- 1 5 Reasons That Can Contribute To Your Baby Not Sleeping Through At Night
- 2 How Much Sleep Must A Baby Get?
- 3 Why Isn’t A Baby Sleeping Through The Night?
- 4 These Factors Can Be The Cause Of A Baby Not Sleeping Through The Night:
- 5 Best Tips For Getting A Baby To Sleep Through
While parenthood is burdened with all kinds of worries, sleep is one of those that many parents are having an issue with.
There are reasons why your child may not be sleeping through the night, and in this article, we’ll be outlining a few of them.
Sleep forms a fundamental role in the emotional and physical wellbeing of both adults and children.
Our brains cannot function adequately with a lack of sleep.
Sleep is also essential for children since the growth hormone, which is promoting tissue and muscle development, is predominantly released while they are sleeping.
Just like babies are learning to walk, they also need to develop healthy sleeping patterns.
5 Reasons That Can Contribute To Your Baby Not Sleeping Through At Night
5 Issues That Can Be The Cause Of Sleepless Nights In Babies:
Undervaluing the importance of establishing good sleeping routines during the first few months of a baby’s life.
Failing to create an environment, which is conducive for sleeping.
Trying too hard to get a baby to sleep instead of allowing him to fall asleep on his own.
Focusing too much on feeding, thinking that a baby is hungry and automatically feeds him the moment he awakes.
Remember, sleeping is affected by the brain and not the stomach.
Not viewing sleep as a discipline and permitting the child to set the trend.
Every child is different, but they must generally sleep for about eight to ten hours from the age of three up to six months old and ten to twelve hours from six months to one year old.
Newborns generally sleep about 16 hours a day, waking up frequently for feedings both day and night.
A 1-month-old should get about 14 to 18 hours of sleep a day. Break it down to eight to nine hours sleep at night, and another seven to nine hours over the course of several naps during the day.
A 2-month-old should get a total of 12 to 16 hours of sleep each day (eight to 10 at night and four to eight over a few naps).
A 3-month-old should get about nine to 10 hours of sleep at night and a few naps a day of one-and-a-half to two hours each.
By four months, your baby should be sleeping about 15 hours a day, broken up into two or three daytime naps totaling three to four hours, and then another 10 to 11 hours at night.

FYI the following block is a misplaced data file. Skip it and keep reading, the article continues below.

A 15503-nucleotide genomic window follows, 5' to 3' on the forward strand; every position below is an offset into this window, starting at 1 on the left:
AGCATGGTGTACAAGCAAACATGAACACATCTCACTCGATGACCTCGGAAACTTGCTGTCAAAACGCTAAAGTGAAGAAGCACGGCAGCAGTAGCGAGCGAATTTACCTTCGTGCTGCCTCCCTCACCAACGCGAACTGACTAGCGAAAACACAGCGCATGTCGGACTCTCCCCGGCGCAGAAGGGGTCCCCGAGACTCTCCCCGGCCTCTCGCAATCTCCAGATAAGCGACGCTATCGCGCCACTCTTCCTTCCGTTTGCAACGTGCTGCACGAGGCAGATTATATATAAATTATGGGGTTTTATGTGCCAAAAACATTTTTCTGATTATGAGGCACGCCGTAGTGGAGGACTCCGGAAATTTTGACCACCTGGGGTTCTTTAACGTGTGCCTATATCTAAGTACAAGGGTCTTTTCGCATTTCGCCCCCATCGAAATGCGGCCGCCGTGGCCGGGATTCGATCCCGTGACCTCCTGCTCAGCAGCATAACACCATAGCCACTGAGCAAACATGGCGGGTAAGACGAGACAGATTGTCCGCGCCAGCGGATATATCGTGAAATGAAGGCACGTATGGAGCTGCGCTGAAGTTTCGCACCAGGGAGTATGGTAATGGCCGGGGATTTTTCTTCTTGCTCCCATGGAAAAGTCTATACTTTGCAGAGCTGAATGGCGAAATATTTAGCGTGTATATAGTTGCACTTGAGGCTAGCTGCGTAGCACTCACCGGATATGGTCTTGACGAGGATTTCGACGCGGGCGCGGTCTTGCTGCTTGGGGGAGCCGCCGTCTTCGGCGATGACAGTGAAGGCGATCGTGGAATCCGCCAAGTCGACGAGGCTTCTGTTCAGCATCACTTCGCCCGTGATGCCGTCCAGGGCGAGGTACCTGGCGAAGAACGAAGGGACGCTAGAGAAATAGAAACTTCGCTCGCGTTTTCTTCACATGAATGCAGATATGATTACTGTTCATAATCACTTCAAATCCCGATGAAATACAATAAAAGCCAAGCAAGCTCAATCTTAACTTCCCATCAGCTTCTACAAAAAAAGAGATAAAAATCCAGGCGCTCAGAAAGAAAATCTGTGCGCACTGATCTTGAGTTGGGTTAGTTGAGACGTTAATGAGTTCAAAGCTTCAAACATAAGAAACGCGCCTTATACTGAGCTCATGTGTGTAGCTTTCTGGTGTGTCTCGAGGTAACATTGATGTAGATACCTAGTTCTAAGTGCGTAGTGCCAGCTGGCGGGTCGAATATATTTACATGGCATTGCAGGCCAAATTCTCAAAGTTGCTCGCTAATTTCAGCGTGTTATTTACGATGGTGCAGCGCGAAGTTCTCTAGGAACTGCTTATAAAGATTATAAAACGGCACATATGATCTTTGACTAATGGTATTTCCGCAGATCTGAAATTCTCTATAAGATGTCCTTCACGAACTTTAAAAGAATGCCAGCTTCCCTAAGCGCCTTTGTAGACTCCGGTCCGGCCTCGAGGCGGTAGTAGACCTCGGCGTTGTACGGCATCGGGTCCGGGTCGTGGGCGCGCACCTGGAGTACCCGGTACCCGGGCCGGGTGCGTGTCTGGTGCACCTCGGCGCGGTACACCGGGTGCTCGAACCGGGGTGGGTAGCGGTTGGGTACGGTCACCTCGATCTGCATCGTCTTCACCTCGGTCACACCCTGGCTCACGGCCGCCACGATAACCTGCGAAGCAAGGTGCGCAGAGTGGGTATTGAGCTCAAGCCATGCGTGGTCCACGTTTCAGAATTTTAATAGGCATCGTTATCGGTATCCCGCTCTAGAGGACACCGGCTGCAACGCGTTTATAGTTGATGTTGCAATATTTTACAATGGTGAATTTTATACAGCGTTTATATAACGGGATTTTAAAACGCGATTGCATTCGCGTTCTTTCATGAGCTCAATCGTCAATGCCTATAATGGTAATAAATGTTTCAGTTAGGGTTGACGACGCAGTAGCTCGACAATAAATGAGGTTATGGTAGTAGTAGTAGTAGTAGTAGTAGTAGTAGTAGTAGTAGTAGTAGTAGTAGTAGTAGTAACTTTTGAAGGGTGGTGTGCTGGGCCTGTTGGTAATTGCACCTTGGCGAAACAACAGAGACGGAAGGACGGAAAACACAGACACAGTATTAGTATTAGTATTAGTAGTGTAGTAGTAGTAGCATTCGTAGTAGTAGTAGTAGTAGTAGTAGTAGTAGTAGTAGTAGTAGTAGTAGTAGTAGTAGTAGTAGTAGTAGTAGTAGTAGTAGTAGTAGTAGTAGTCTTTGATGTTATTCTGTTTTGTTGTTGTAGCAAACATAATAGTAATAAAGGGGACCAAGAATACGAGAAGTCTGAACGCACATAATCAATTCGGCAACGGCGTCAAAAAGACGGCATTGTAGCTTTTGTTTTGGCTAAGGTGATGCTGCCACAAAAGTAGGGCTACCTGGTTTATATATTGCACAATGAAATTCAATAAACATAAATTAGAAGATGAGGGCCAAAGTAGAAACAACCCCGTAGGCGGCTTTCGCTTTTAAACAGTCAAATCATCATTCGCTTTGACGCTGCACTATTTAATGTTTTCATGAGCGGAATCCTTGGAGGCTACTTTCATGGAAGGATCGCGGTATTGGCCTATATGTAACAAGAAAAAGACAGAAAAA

By six months old, she should be sleeping nine to 11 hours at night with two longer naps during the day, usually one in the morning and one in the afternoon.
Why Isn’t A Baby Sleeping Through The Night?
Some baby has the ability to self-soothe and can fall asleep by themselves since a very young age, while others are having issues to self-soothe and need guidance.
Issues arise when a baby or toddler wakes up three to five times during the night.
This is a sign that they are not connecting their sleep cycles, not being able to self-soothe, and, therefore, not putting themselves back to sleep.
Maybe your baby has Days and Nights mixed up.
If your baby sleeps all day and then wants to stay up all night, try to shorten daytime naps.
Allow your baby those three-hour naps, but begin holding her upright, unswaddling, and changing the diaper after three hours to help wake him.
Naps are important; however, reducing the long naps can help you extend her time sleeping at night.
Late Night Feedings: By two or three months, your child should have reduced to one or two middle-of-the-night feedings.
If you’re still doing four to five feedings at night, gradually reduce the number by increasing the size of bedtime feedings.
Make sure your baby is getting enough to eat throughout the day and slowly stretch out the night feedings.
Teething signs such as drooling, feeding fussiness, irritability, and even biting may be signs of pain and can keep a baby up ar night.
Offer your baby a teething ring, or sing a lullaby. If her gums are still keeping her up, call your pediatrician, he may recommend a way to offer your child relief.
Sleep position can be a game-changer, and if your baby is snoring, don’t worry!
While babies feel more secure sleeping on their tummies, remember, stomach sleeping is linked to an increase in the incidence of sudden infant death syndrome ISIDS).
Always place your baby on her back to sleep and talk with your pediatrician before using a sleep positioner.
These Factors Can Be The Cause Of A Baby Not Sleeping Through The Night:
Not getting sufficient sleep during the day.
Being too cold or too hot.
Ear or other infections or teething.
A wet or soiled nappy.
It all rests on the parents’ shoulders. How soon are they putting their baby into his own room and whether they rock him or to sleep or allow him to fall asleep on his own?
One of the chief causes is parents who tend to rush and pick up a baby the moment they hear him cry.
All parents must be realistic about their expectations and have knowledge about sleep and what they are and are not supposed to be doing.
Best Tips For Getting A Baby To Sleep Through
Having a routine – children flourish on predictability and knowing what is expected of them.
Ensuring you create a quiet and calm sleeping environment – a dark room.
Replacing negative sleep connotations with positive ones – try not to rock him to sleep or allow him to fall asleep with his bottle.
Try and teach your child to self-soothe.
Allow him to wind-down before going to bed.
No playing or running before bedtime.
Be confident and consistent.